Weights and Measures:
This section show you the weight of one spring or of one thousand springs as well as how many inches of wire your spring requires to be made. This section will help in the manufacturing phase of your helical compression spring as well as the shipping phase.
Review Your Answers
This section helps to give you specific warnings representing your spring design as well as giving you tips on how to make modifications or improvements so that you have a good spring design. You are also given our force chart in case you require your spring to be stronger or weaker. For more force, you would have to make the outer diameter smaller, take some coils out, thicken the wire diameter, or add more travel by augmenting the coil spring’s free length. To make your spring weaker, you would have to do the contrary; make the outer diameter larger, add some coils, thin out the wire diameter, or make less travel for your load by making the free length shorter. The warnings and tips (solutions) you might get are the following:
Warning: Your index is too small (below 4) which makes it difficult to manufacture.
Tip: In order to increase your index you will need to increase your outer diameter or decrease your wire diameter.
Warning: Your index is too large (above 15).
Tip: In order to decrease your index you will need to decrease your outer diameter or increase your wire diameter.
Warning: Your free length is less than or equal to your solid height.
Tip: You have entered a free length that is not possible based on your other inputs. To fix this, here are some options: increase the free length, decrease the number of coils, or decrease the wire size.
Warning: Your inputs have generated invalid or negative answers
Tip: Please adjust your inputs accordingly.
Warning: The force in L2 is less than the force in L1.
Tip: Your L2 must be greater than your L1. The formula for load is: rate * distance traveled = load. Thus if your distance for L2 is greater than L1, your load at L2 must be greater.
Warning: Your loaded height exceeds the maximum safe travel
Tip: If you need to travel a certain distance that takes you beyond the max safe travel, here are some options: increase huber of coils, increase outer diameter, or increase wire diameter.
Warning: Your load exceeds the max safe load.
Tip: If you need to reach a load that takes you beyond the max load, you ned to change your input values. Here are some options: increase the number of coils, increase outer diameter, or decrease wire diameter.
Warning: Loaded height / solid height conflict.
Tip: Your loaded height cannot exceed your solid height. To solve this problem, here are some options: readjust your loaded height, decrease your number of active coils, or decrease your wire diameter.
Warning: Your spring may buckle.
Tip: If your spring is not placed in a hole or over a shaft and has a free length divided by mean diameter greater than 4, you run the risk of the spring buckling while being compressed. To fix this problem here are some options: place the spring over a shaft or in a hole, increase the wire diameter, or shorten the free length.
Warnings and Helpful Tips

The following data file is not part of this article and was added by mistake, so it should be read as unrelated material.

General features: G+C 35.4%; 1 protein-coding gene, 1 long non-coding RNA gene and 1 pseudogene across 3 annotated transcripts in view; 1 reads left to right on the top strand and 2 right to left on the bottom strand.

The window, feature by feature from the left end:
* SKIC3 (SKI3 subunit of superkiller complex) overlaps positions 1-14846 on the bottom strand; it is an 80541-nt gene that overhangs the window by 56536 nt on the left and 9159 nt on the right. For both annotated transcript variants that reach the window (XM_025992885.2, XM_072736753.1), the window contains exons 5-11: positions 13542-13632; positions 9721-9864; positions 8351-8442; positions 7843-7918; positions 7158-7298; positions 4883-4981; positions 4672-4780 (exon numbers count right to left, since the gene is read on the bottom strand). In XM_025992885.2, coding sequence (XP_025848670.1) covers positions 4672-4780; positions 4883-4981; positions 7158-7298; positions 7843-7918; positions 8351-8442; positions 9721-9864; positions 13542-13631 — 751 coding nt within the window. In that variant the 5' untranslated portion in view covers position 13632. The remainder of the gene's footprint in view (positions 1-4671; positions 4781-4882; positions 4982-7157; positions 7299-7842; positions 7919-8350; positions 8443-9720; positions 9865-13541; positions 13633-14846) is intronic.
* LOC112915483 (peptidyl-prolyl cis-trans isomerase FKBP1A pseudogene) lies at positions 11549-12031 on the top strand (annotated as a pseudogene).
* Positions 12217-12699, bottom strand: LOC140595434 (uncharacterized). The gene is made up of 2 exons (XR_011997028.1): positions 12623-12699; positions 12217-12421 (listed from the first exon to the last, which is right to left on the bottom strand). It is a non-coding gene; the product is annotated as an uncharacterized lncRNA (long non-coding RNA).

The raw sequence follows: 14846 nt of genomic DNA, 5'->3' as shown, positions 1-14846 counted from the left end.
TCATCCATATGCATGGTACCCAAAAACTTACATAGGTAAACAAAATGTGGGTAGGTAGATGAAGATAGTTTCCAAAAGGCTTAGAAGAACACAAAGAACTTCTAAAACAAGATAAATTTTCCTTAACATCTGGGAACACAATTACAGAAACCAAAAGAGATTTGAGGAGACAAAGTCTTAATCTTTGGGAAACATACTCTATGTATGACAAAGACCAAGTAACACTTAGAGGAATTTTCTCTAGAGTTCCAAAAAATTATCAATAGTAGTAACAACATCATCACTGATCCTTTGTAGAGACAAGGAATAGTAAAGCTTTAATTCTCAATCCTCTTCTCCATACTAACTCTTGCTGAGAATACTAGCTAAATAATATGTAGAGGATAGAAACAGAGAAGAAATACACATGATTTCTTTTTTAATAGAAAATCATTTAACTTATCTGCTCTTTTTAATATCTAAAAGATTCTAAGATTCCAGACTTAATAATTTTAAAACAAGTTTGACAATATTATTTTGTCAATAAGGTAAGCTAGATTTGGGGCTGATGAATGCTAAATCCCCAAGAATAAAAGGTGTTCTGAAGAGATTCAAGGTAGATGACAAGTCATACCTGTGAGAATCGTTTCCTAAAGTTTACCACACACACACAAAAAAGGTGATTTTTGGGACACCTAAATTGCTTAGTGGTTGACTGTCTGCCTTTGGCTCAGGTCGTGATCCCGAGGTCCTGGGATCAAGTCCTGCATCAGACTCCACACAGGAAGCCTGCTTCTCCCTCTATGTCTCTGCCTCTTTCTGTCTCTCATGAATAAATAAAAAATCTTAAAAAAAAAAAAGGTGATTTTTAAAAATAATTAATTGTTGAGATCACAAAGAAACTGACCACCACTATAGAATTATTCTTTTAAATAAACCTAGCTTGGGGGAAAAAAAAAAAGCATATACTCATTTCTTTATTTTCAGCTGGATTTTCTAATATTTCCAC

Pick a load that in between the limits of the minimum and maximum loads below. Once you’ve picked a load or loaded height, the unidentified value will be calculated in an automatic manner when you hit the tab key or click on calculate.
Note on load inputs: You must input a load value that is within the “Possible Loads” list that is under the load inputs. If you input a load value that’s NOT achievable ( or over the Maximum Load Considering Solid Height) the calculator will present a “Red Thumbs Down” telling you that you’ve gone over the “Maximum Load Considering Solid Height” shown on step 3. If you input an achievable load, the calculator will present a “Green Thumbs Up” Icon notifying you that the load value is achievable. Also, if you input a loaded height within the “Maximum Travel Considering Solid Height” shown on step 3 and hit tab or calculate the calculator will present either a “Green Thumbs Up” if the loaded height is achievable or a “Red Thumbs Down” if the loaded height is NOT achievable. Please regard your “Maximum Load Considering Solid Height” and “Maximum Travel Considering Solid Height” shown on step 3 because these values represent what your spring will achieve in load and deflection (travel). Going over these values is not suggested because your coil spring will take a SET and NOT return to it’s original free length. You will also lose load on your spring or worse, you will cause the spring to break. If you need more travel increase the number of coils, or increase your outer diameter as well as the wire diameter.
Enter Your Working Loads
Click this and you will receive a real time blueprint of your exact spring design which is editable. You will have a perfect spring blueprint ready for manufacture. The editable fields you can include on this blueprint are: Part Name, Part Number, Drawing #, Drawn By, Revision#, Tolerances, Approved By, Finish (plating) and Manufacturing Notes. Once you’ve edited your blueprint, click on “Update Blueprint” and all the sections that you’ve edited will be renewed and reflected on your blueprint.
Blueprint and Design
Get a Quick Quote of Your Spring Design:
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Email Design & Blueprint:
Once you’re pleased and satisfied with your blueprint, click on the “Email Design & Blueprints” and email the PDF blueprint directly to yourself, colleagues, and potential clients without leaving the Spring Creator App, incrementing efficiency and productivity.
Similar Springs in Stock:
This link shows you related springs and the nearest spring in stock to your design that is waiting for purchase. As you design your spring, Spring Creator will explore our extensive spring catalogue to determine if your spring is accessible for instant purchase. This will aid you in the prototyping and testing stages, saving you time and money.